Rainer Volkamer

Rainer Volkamer

Ph.D. Physics, University of Heidelberg, Germany
Assistant Professor
Chemistry and Biochemistry

E-mail: rainer.volkamer@colorado.edu
Office: Ekeley M325
Phone: 303-492-1843
Web: Prof. Rainer Volkamer & Group webpage

Research Interests

Rainer’s general interest is the study of atmospheric chemistry in air quality and climate science, using a combination of in-situ and remote sensing measurement techniques, which he and his group are developing and deploying in polluted urban and pristine atmospheric environments from ships, research aircrafts, and autonomous ground-based networks, and in simulation chamber experiments to develop and test the mechanistic understanding represented in atmospheric models used to manage air resources and climate.

Current Research: Atmospheric waters: multiphase chemistry in clouds and aerosols

Water is a major metastable component of the lower atmosphere (see photo) and present at most atmospheric interfaces, including aerosols. We are interested in understanding the multiphase chemistry of glyoxal, an unexplained component in arctic, marine, forest, and urban aerosols, and its indicator properties to understand phase partitioning and chemical processes in aerosol water. Multiphase chemistry in aqueous aerosols is largely missing in atmospheric models for lack of data, missing information

clouds and aersol water

Clouds and aerosol water are chemical reactors for multiphase chemistry.

henry's law

The Henry's law partitioning coefficient is an exponential function of salt concentration. As the ammonium sulfate (AS) concentration exceeds the AS solubility (12 mol kg-1), a phase transition is observed (adopted from Kampf et al. 2013).

about precursors and reaction pathways, and difficulties with assessing contributions from multiphase chemistry to ambient secondary organic aerosol mass. The effective Henry’s law coefficient, KH, describes the partitioning of a molecule between the condensed water phase and the gas phase in the limit of infinite dilution. KH also determines the reaction rates of multiphase chemical reactions in the bulk of aerosols (‘A’ in figure) and clouds. We have determined KH,salt for the first time by time-resolved measurements of gas-phase and particle-phase glyoxal concentrations in sulfate-containing aerosols. From the exponential increase in KH,Salt over that in pure water, we determine the Setschenow salting constant of glyoxal, KSCHOCHO. This is the first determination of KS in a dynamically coupled gas-aerosol system (‘B’ in figure). We find that aqueous ammonium sulfate (AS) and internally mixed ammonium sulfate/fulvic acid (AS/FA) aerosols both show an exponential increase of KH,Salt with AS concentration (Kampf et al. 2013). Activity coefficients of approximately 1/500 are caused by electrical forces in aerosol water due to a “salting-in” mechanism (Kampf et al. 2013) and help explain field measurements in Mexico City (Waxman et al. 2013). Salting constants provide a framework that is novel in atmospheric models, yet may prove critical with predicting multiphase chemistry of other polar molecules in the atmosphere. References Kampf, CJ, EM Waxman, JG Slowik, J Dommen, A Prevot, U Baltensperger, T Hoffmann, and R Volkamer. 2013. Effective Henry’s law partitioning and the salting constant of glyoxal in aerosols containing sulfate. Environ. Sci. Technol. 47(9):4236– 4244. Waxman, EM, K Dzepina, B Ervens, R Volkamer, et al. 2013. Secondary organic aerosol formation from semi- and intermediatevolatility organic compounds and glyoxal: relevance of O/C as a tracer for aqueous multiphase chemistry. 2013. Geophys. Res. Lett. 40:978–982.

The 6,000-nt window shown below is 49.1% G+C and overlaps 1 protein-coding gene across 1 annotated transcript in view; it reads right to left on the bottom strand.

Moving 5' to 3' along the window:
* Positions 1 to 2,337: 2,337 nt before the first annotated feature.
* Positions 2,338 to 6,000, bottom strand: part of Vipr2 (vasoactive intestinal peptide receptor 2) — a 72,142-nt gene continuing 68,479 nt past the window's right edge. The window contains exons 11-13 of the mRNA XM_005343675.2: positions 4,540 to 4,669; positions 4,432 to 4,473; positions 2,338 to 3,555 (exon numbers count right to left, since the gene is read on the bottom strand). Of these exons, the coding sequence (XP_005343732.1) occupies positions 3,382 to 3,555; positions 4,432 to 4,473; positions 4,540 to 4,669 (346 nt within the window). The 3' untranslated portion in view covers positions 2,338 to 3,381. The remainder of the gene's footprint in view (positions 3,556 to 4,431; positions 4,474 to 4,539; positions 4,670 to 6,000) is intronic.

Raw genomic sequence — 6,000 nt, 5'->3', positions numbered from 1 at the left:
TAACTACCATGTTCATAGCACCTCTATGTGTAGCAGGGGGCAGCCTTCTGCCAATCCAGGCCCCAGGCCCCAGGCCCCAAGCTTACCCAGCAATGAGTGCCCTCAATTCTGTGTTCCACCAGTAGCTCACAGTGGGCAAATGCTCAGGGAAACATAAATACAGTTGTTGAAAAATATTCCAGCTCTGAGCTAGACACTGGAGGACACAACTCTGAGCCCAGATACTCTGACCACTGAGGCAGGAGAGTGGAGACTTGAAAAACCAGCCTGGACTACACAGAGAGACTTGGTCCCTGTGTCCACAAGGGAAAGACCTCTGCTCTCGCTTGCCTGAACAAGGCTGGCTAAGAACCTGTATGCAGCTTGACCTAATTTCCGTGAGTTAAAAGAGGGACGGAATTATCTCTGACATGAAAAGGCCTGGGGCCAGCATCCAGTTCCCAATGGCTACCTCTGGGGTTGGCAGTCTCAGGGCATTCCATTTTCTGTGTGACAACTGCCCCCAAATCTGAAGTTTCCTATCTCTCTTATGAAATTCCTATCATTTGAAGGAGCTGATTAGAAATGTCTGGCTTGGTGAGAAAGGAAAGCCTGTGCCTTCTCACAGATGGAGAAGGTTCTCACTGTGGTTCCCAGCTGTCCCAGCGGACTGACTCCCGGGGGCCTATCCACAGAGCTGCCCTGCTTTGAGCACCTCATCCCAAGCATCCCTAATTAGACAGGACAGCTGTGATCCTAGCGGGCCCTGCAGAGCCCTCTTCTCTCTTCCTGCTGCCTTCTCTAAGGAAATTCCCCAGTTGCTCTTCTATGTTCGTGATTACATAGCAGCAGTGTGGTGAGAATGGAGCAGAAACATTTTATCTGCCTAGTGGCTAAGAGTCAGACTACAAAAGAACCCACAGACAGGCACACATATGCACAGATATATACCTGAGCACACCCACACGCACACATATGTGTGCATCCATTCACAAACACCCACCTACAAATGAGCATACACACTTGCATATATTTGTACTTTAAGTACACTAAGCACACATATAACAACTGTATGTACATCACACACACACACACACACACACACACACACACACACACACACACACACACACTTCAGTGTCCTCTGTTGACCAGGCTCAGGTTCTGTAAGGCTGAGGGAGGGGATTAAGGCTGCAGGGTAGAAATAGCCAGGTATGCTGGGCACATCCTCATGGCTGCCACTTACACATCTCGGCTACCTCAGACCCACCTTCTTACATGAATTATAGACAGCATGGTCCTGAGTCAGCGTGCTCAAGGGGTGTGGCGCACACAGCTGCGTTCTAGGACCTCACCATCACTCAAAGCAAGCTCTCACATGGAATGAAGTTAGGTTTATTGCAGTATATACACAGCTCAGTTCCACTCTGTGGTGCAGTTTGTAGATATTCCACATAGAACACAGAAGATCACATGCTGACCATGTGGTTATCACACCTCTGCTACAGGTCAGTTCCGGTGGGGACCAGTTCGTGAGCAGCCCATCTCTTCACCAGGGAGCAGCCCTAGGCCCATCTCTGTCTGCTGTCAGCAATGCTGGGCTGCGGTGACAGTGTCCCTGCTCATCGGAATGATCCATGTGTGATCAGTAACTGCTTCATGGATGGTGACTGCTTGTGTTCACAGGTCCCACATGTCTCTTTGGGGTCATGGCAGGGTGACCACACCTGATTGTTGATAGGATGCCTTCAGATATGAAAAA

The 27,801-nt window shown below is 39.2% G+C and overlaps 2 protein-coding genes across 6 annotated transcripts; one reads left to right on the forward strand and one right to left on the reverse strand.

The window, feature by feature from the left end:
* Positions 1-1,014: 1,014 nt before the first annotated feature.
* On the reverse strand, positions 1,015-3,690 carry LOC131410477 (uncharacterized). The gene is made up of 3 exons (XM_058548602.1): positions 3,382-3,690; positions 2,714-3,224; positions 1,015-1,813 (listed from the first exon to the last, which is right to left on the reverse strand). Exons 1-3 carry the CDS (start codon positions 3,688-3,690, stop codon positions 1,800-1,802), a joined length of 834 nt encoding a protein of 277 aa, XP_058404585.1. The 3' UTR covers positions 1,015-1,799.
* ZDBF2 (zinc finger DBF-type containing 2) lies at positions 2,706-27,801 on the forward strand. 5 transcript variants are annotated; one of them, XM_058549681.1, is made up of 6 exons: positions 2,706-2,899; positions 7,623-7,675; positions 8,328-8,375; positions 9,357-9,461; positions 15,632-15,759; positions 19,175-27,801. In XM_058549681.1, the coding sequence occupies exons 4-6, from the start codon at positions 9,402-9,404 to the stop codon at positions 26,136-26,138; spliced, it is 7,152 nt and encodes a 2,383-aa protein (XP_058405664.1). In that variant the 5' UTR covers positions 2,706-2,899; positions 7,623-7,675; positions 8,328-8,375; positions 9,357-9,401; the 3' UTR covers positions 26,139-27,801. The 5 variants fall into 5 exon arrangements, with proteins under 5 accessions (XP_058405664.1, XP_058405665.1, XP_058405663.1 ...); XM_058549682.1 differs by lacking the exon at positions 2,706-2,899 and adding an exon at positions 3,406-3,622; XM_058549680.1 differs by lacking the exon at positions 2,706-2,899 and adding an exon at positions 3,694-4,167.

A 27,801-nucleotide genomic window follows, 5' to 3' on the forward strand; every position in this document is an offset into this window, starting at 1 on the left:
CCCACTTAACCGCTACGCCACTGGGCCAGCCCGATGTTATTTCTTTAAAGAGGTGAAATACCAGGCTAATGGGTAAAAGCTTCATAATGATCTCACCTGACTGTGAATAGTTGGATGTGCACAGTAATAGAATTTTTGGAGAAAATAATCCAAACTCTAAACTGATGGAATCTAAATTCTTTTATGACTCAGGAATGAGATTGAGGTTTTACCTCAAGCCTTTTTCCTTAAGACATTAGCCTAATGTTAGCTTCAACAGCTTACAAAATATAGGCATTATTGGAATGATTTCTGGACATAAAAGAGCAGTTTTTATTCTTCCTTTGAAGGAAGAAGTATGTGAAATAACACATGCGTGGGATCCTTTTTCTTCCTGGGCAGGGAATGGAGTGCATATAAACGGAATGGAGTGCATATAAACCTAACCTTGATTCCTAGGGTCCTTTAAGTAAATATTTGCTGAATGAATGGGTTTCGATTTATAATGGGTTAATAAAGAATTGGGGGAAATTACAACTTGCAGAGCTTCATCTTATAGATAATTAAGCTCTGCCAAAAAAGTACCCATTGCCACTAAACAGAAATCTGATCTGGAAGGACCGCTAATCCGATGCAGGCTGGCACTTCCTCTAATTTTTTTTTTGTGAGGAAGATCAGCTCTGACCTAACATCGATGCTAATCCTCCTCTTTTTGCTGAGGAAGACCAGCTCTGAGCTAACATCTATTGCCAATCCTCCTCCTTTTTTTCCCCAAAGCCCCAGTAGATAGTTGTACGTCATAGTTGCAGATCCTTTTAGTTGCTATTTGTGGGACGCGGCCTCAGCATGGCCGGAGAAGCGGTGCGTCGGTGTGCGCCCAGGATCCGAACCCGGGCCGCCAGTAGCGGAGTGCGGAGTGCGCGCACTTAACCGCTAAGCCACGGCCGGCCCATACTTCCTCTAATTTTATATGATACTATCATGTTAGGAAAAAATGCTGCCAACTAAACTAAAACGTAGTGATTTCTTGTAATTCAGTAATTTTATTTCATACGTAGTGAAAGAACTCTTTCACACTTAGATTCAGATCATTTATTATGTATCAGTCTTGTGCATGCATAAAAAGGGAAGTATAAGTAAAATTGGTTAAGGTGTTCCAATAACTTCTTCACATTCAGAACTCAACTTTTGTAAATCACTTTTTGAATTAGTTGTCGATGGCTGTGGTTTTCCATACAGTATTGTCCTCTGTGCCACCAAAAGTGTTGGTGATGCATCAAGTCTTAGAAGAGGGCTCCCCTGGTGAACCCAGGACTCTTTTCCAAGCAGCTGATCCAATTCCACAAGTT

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Honors and Awards

  • NSF CAREER Award recipient, 2009
  • Feodor-Lynen Fellow (2005-2007)
  • Henry & Camille Dreyfus Fellow (2002-2004)
  • Marie Curie Fellow (1998-2000)
  • Erasmus Fellow (1992-1993)